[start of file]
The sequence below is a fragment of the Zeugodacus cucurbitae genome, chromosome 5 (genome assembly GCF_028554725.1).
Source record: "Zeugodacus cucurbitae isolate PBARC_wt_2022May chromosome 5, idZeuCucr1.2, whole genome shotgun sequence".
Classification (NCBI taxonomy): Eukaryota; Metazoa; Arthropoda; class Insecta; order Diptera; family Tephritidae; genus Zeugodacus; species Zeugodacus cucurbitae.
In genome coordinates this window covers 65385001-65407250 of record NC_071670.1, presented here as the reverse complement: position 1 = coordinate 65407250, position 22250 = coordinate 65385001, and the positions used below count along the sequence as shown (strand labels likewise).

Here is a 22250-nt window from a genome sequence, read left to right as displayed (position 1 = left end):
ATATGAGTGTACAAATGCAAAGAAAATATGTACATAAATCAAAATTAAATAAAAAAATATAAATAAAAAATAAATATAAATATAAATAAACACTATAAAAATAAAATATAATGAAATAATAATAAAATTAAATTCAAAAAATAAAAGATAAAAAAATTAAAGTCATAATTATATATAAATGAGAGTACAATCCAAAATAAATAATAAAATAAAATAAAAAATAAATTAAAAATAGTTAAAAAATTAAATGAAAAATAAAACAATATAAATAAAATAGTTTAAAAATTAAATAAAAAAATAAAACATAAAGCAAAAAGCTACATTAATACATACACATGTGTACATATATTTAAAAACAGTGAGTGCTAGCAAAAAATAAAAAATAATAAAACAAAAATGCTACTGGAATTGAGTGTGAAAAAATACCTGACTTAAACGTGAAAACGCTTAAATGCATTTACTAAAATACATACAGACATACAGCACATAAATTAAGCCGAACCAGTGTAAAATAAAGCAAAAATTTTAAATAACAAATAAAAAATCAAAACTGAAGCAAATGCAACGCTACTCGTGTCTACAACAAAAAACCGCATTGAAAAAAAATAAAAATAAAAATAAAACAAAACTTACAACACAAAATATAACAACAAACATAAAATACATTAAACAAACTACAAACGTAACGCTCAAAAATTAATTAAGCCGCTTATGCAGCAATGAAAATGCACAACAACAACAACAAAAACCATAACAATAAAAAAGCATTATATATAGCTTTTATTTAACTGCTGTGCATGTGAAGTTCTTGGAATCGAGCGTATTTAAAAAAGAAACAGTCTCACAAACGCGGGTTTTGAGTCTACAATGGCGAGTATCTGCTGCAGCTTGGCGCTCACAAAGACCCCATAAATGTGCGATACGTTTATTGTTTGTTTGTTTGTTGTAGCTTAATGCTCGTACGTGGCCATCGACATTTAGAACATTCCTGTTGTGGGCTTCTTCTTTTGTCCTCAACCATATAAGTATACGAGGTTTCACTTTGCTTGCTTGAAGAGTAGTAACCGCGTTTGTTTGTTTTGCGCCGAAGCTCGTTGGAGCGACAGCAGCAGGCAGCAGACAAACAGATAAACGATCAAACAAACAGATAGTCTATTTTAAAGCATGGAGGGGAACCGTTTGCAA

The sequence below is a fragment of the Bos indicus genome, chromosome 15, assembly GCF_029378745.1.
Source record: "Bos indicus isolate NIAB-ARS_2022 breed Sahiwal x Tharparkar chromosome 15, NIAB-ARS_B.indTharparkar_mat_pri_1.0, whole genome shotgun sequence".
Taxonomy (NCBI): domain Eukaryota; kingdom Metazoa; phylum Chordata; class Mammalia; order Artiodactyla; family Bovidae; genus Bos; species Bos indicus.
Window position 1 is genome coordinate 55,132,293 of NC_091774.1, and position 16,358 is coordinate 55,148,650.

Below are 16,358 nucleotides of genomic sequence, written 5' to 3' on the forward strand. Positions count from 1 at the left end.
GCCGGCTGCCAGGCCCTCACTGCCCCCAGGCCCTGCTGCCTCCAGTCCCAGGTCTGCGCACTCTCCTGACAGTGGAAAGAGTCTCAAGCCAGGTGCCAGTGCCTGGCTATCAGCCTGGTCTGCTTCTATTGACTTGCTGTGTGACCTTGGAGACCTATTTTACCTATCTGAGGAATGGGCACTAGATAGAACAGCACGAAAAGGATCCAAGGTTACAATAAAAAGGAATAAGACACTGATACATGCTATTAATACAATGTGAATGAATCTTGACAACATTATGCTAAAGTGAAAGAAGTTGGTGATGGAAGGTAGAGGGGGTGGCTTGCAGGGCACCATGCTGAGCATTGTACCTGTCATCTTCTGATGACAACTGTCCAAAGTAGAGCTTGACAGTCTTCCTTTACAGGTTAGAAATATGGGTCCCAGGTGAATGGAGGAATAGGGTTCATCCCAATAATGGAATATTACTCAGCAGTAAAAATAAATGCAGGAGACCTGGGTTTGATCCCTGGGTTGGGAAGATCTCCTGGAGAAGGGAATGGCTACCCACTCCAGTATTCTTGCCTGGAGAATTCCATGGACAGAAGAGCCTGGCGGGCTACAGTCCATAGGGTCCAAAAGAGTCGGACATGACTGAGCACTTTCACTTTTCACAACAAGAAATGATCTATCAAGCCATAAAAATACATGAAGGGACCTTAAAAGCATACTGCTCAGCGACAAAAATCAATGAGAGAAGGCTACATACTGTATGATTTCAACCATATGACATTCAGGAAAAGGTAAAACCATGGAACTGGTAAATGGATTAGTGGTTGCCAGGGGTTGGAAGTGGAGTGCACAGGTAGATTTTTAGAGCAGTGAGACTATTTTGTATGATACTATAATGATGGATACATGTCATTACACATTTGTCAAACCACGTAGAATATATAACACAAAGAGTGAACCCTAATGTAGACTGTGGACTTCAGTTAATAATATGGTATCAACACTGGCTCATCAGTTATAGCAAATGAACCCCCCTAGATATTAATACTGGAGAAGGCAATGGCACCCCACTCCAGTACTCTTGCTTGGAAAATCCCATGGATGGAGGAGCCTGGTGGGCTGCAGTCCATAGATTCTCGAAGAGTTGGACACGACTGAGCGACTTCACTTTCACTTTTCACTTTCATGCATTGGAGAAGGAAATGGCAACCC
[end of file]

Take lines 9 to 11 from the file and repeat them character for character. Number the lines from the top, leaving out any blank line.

Taxonomy (NCBI): domain Eukaryota; kingdom Metazoa; phylum Chordata; class Mammalia; order Artiodactyla; family Bovidae; genus Bos; species Bos indicus.
Window position 1 is genome coordinate 55,132,293 of NC_091774.1, and position 16,358 is coordinate 55,148,650.

Below are 16,358 nucleotides of genomic sequence, written 5' to 3' on the forward strand. Positions count from 1 at the left end.